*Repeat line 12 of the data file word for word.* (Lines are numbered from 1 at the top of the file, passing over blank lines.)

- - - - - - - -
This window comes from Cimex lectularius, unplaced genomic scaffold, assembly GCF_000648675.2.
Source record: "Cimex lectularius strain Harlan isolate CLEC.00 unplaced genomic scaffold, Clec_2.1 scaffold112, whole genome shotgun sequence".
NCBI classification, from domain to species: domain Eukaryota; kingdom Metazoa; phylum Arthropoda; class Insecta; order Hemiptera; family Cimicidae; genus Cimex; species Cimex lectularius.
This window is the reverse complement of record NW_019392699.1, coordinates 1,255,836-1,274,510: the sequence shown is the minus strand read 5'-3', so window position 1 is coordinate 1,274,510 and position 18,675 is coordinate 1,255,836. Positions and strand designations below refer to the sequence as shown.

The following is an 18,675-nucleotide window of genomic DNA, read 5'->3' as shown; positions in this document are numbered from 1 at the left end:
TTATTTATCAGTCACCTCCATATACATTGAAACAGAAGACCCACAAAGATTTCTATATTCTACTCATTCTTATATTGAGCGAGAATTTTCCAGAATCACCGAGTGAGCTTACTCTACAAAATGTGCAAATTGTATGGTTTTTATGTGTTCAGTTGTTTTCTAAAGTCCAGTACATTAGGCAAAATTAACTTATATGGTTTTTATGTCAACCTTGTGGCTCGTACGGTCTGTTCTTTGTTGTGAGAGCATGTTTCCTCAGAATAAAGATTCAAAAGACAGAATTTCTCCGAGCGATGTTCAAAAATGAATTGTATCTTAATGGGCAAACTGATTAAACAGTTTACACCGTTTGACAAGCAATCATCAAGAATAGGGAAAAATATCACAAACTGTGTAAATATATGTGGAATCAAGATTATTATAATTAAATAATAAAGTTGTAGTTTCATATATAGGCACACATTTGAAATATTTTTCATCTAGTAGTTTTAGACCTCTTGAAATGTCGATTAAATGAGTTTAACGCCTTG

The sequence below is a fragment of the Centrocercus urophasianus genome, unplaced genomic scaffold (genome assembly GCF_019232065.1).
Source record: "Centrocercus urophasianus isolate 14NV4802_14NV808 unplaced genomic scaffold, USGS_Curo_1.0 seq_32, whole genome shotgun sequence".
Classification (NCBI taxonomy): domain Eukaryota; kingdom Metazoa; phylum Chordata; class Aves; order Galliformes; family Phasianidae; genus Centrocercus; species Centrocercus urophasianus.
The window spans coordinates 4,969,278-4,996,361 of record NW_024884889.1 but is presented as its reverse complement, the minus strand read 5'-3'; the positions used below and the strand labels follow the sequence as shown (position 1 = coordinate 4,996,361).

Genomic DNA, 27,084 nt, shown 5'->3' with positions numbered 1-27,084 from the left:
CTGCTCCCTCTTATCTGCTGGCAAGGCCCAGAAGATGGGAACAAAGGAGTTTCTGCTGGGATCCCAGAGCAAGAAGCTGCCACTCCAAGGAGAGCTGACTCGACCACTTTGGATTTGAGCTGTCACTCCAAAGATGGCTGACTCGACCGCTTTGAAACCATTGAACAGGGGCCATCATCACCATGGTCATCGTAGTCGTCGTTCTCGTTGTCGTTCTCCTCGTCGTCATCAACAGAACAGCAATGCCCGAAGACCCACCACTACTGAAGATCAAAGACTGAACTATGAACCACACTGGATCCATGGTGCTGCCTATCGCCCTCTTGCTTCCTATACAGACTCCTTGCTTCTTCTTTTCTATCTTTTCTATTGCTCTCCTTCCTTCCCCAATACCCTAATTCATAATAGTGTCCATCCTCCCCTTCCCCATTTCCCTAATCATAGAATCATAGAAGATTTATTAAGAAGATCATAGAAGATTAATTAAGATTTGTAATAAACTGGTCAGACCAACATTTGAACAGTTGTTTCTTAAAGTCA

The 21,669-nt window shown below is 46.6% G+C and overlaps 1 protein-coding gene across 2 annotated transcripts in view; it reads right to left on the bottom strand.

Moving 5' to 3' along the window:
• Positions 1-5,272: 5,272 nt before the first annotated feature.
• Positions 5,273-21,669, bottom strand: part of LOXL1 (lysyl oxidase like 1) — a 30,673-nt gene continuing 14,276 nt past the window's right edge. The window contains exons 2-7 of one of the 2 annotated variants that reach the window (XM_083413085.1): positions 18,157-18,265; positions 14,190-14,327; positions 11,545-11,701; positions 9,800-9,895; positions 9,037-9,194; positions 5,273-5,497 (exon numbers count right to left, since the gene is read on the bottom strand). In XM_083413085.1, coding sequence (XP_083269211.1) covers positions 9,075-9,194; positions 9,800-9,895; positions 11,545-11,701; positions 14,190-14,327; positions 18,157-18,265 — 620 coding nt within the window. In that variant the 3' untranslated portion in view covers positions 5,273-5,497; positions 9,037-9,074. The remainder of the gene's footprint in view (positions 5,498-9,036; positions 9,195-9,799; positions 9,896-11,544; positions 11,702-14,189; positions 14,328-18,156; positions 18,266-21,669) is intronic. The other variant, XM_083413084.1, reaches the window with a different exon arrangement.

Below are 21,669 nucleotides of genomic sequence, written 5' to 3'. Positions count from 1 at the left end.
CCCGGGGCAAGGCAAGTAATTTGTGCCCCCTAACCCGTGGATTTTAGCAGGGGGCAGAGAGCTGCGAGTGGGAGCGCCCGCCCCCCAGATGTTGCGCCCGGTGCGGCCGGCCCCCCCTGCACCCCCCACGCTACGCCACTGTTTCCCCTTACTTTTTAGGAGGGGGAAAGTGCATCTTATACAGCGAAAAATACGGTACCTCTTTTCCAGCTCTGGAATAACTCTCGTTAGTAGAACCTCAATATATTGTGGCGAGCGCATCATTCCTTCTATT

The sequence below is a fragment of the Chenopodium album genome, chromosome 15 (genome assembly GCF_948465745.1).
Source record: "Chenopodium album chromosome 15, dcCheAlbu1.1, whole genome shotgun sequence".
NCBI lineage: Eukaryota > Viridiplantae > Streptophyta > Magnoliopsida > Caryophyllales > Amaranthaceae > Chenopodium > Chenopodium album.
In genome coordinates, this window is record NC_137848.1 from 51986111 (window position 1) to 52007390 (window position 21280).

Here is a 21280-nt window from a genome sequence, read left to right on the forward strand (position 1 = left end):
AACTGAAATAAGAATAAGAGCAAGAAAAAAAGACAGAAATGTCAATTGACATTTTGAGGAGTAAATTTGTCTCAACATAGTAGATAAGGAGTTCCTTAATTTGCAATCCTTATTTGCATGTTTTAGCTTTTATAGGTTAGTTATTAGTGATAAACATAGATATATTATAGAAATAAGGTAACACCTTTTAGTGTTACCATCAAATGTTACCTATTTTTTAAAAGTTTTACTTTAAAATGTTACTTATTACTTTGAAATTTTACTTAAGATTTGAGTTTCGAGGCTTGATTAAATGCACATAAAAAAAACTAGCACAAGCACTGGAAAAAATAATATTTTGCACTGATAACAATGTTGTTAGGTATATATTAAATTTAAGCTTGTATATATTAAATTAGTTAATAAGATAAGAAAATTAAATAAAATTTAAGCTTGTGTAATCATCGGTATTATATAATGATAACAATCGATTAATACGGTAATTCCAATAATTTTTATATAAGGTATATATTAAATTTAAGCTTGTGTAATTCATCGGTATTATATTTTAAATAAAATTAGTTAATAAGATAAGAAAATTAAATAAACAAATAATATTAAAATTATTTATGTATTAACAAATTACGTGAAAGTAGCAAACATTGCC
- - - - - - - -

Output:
CTGCTCCCTCTTATCTGCTGGCAAGGCCCAGAAGATGGGAACAAAGGAGTTTCTGCTGGGATCCCAGAGCAAGAAGCTGCCACTCCAAGGAGAGCTGACTCGACCACTTTGGATTTGAGCTGTCACTCCAAAGATGGCTGACTCGACCGCTTTGAAACCATTGAACAGGGGCCATCATCACCATGGTCATCGTAGTCGTCGTTCTCGTTGTCGTTCTCCTCGTCGTCATCAACAGAACAGCAATGCCCGAAGACCCACCACTACTGAAGATCAAAGACTGAACTATGAACCACACTGGATCCATGGTGCTGCCTATCGCCCTCTTGCTTCCTATACAGACTCCTTGCTTCTTCTTTTCTATCTTTTCTATTGCTCTCCTTCCTTCCCCAATACCCTAATTCATAATAGTGTCCATCCTCCCCTTCCCCATTTCCCTAATCATAGAATCATAGAAGATTTATTAAGAAGATCATAGAAGATTAATTAAGATTTGTAATAAACTGGTCAGACCAACATTTGAACAGTTGTTTCTTAAAGTCA